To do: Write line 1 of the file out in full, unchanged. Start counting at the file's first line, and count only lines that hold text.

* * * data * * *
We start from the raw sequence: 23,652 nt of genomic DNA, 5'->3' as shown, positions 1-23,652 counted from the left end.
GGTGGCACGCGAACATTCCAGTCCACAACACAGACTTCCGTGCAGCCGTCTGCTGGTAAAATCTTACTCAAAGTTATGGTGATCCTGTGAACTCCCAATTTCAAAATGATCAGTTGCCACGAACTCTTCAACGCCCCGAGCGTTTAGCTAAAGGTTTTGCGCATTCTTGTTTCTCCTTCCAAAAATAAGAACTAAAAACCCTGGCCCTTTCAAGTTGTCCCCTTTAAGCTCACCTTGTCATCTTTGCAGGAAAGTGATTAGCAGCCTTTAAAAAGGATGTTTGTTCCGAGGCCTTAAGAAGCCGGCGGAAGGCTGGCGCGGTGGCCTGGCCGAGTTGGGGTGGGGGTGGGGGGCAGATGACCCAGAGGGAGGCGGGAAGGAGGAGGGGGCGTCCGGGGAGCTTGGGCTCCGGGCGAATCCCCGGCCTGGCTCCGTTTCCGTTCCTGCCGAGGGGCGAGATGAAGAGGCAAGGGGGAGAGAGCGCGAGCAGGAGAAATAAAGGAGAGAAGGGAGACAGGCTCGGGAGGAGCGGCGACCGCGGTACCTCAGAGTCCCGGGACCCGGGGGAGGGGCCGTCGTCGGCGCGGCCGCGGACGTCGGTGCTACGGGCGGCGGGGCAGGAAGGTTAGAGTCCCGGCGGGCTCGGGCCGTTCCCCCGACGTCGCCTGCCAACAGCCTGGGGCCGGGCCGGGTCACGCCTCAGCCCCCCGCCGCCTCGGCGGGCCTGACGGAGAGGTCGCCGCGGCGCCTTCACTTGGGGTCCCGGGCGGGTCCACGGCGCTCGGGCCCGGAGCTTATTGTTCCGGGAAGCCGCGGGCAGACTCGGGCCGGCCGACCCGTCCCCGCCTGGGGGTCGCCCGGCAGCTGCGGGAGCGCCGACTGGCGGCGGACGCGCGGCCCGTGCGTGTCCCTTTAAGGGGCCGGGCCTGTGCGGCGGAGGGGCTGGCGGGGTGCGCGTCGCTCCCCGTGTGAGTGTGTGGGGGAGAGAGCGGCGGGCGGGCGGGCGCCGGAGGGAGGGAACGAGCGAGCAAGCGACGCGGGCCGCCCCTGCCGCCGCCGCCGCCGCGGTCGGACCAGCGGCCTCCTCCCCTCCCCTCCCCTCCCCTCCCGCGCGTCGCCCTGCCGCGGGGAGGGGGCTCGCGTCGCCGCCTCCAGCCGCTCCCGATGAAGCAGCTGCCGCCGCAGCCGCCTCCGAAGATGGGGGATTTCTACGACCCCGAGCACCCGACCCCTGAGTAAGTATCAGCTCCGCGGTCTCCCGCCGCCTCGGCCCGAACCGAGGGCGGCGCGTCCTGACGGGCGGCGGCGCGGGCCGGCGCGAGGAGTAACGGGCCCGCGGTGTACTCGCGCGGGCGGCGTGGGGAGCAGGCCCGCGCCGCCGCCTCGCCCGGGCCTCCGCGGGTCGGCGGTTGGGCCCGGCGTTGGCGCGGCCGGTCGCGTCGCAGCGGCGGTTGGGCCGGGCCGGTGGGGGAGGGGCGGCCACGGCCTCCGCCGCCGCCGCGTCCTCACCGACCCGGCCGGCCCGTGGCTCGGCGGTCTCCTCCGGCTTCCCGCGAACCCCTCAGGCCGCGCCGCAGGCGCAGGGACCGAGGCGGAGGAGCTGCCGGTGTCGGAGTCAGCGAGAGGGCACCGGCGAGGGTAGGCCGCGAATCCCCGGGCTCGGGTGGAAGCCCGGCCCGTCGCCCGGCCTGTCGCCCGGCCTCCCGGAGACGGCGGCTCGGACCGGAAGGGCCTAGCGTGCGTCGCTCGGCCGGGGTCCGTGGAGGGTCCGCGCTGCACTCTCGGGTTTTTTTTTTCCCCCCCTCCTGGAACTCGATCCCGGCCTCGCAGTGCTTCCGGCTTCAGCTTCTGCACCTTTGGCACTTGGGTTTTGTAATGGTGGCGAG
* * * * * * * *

We start from the raw sequence: 23,652 nt of genomic DNA, 5'->3' as shown, positions 1-23,652 counted from the left end.